from the Vet Corner Archives

Part of Horse Previews Magazine website. Posted on 5/7/98; 2:00:00PM.


Veterinary Corner 5/98: Do I really need a Coggins Test, Doc?

by Frosty Franklin, DVM
Edgecliff Equine Hospital
S. 1322 Park Road, Spokane, WA 99212 * 509/924-6069


I'm going to Montana for a pack trip and my horse isn't sick. Do I really need a Coggins test, Doc? The answer to the previous question is an emphatic and resounding yes. With warmer weather and show season upon us, interstate travel requirements, one of which is a negative Coggins Test, become very important. Many horse owners are familiar with Coggins testing, but are unfamiliar with the disease the test detects. In order to better understand why Coggins testing is so important, let's examine the disease, equine infectious anemia (EIA).

EIA is a viral disease that affects the horse's immune system and other organ systems. It is a blood borne disease and is usually transmitted from horse to horse via biting insects like horse and deer flies and mosquitoes. People can also spread the disease by using contaminated equipment on more than one horse (i.e. using a single needle on multiple horses). Also called Swamp Fever, EIA has a higher incidence in states like Texas, Florida, and Mississippi that have warm, wet regions. However, EIA can occur wherever there is a vector to transmit it.

Signs and symptoms can include any of the following: fever, depression, decreased appetite, fatigue or reduced stamina, rapid breathing, sweating, rapid weight loss, bloodshot eyes with watery discharge, swelling of the legs, lower chest, and abdomen, weakness characterized by wobbly or rolling gait, pale or yellowish mucous membranes, irregular heartbeat and/or weak pulse, colic, and abortion in mares. This list of signs and symptoms is extensive, however, horses infected with EIA may not show any of them.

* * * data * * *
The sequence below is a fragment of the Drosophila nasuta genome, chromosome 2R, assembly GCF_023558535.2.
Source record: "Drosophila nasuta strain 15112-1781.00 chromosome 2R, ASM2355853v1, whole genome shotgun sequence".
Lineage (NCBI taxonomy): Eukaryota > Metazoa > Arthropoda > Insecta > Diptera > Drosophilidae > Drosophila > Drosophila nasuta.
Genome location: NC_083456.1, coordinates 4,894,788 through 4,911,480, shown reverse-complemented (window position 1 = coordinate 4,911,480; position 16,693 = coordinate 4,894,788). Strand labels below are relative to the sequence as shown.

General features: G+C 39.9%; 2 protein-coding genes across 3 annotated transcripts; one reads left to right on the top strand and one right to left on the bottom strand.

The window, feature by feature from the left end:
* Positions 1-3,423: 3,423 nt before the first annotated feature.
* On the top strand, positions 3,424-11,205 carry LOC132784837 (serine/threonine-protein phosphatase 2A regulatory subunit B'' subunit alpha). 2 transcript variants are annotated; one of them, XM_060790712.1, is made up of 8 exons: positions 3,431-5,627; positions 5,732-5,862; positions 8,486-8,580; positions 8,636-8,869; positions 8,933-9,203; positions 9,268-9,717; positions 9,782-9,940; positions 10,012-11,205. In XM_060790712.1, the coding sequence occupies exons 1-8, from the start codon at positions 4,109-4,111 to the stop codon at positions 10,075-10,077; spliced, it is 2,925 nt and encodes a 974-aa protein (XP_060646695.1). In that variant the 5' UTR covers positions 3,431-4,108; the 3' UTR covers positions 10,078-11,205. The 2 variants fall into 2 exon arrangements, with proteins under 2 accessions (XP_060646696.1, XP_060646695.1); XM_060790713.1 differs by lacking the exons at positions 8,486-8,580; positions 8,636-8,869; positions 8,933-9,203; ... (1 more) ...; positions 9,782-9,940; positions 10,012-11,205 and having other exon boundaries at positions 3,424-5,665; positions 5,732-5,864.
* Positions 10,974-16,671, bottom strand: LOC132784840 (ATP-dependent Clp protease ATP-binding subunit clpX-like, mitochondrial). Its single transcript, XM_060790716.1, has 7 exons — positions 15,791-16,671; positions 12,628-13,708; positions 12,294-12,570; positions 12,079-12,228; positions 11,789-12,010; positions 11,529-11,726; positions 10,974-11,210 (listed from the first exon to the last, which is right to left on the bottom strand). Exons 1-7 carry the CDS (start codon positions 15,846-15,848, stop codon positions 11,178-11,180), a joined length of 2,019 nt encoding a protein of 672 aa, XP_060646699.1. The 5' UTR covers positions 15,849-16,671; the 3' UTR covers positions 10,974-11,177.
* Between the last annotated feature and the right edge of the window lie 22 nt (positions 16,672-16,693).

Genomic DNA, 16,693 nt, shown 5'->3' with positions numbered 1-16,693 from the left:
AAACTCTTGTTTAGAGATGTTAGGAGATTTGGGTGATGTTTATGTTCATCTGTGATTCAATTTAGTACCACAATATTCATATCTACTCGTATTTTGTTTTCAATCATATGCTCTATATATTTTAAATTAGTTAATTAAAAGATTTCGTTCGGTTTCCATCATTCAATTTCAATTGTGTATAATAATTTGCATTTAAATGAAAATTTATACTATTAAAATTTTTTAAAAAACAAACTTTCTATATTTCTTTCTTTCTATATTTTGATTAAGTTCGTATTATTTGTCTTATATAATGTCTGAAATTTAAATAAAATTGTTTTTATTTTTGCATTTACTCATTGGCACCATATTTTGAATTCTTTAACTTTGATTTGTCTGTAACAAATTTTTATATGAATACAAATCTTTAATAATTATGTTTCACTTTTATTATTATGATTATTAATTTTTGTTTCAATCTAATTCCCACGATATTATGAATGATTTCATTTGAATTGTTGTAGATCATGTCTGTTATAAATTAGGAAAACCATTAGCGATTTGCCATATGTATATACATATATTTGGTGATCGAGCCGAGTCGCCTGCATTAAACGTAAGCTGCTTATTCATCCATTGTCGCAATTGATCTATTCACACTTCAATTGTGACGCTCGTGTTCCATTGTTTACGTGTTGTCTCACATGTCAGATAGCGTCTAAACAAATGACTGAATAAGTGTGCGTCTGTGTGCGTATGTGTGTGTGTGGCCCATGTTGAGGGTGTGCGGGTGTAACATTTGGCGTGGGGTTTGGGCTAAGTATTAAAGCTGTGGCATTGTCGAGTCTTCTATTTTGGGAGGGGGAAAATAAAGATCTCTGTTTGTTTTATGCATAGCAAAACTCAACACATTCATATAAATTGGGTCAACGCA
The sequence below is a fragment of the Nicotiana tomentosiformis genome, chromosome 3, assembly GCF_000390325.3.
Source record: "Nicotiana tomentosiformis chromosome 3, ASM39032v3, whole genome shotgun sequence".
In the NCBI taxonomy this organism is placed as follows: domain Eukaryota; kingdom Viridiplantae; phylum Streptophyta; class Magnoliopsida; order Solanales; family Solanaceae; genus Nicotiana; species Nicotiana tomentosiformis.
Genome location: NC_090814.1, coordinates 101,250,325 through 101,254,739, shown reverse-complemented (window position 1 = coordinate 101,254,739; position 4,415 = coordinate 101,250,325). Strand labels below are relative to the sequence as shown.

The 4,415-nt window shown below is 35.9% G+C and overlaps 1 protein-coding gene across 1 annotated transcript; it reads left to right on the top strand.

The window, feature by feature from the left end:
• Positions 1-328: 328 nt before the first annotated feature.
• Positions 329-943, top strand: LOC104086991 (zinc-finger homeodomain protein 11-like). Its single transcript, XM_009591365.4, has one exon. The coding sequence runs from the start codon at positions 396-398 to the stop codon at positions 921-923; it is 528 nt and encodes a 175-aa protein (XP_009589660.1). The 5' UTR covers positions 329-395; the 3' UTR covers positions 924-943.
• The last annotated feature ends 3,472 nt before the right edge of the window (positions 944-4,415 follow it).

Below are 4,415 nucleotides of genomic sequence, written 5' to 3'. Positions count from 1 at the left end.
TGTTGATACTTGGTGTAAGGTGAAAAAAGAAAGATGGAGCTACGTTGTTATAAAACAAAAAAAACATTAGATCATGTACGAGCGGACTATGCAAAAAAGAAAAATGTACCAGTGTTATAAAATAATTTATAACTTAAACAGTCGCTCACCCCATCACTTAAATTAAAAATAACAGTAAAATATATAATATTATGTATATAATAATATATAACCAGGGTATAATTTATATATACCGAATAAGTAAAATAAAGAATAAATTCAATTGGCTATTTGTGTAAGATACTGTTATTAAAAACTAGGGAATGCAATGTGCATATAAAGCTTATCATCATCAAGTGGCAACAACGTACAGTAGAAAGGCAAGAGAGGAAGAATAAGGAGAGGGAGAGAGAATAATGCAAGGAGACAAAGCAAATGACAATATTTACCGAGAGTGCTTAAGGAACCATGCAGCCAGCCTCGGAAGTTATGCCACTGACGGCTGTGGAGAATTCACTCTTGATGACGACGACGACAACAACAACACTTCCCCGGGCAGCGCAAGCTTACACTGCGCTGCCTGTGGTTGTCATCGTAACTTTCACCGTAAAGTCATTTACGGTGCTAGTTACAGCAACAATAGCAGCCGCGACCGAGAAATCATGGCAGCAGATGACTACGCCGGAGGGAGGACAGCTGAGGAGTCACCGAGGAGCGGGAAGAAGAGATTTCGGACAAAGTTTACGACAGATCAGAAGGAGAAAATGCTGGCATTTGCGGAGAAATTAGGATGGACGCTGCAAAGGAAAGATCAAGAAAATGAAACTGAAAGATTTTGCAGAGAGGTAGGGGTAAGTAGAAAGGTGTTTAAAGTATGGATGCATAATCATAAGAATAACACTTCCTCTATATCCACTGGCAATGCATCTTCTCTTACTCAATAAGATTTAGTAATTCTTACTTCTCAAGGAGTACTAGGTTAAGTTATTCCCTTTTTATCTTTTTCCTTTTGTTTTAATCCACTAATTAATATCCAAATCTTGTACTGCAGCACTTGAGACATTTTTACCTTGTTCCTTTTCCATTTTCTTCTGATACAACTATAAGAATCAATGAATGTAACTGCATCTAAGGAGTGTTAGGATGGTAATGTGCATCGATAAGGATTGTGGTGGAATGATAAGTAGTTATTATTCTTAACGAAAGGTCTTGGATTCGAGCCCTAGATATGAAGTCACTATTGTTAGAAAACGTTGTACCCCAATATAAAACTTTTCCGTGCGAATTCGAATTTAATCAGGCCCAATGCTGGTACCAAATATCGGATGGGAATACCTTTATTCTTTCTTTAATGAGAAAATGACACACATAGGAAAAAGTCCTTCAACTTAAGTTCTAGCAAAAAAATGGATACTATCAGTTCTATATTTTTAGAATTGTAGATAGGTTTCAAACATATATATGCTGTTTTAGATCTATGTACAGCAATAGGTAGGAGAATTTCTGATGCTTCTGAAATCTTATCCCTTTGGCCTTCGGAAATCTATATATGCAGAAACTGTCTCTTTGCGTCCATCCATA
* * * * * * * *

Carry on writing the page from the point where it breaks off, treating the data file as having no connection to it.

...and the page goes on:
Horses infected with EIA can be in any of three stages: active, chronic, or carrier-only. The active state is characterized by active virus replication which causes damage to immune and other organ systems. Clinical signs are apparent during this stage.

The chronic state includes bouts of virus activity during which clinical signs present combined with times of remission, or an absence of clinical signs. In the carrier-only state, the horse has an absence of clinical signs, but can still infect other horses. Because the range of signs and symptoms vary so much from horse to horse, EIA is often difficult to diagnose, thus it is critical to have your horse tested for the disease at least once a year. Your horse should be tested more often if it is in a public stable which has a steady influx of new horses or if the horse travels frequently.

Once infected, a horse becomes a life long carrier of the disease. Because EIA has no effective treatment, or cure and there is no vaccine to prevent it, only 2 options exist for horses who test positive for the disease: lifelong quarantine in a screened stall or euthanasia. Federal and state agencies, as well as the American Association of Equine Practitioners, support euthanasia as the most prudent option.

As you can see, a diagnosis of EIA is a serious problem for both the horse and horse owner. Coggins testing ensures that any carriers of the virus are removed from the general horse population, thus lowering the incidence of the disease. Strict Coggins requirements were not put in place to make interstate travel, etc. more difficult. Rather, these requirements protect your horse and allow you peace of mind. Not only do you know your horse tests negative for the disease, but you also know that other horses your horse may come into contact with have also tested negative.

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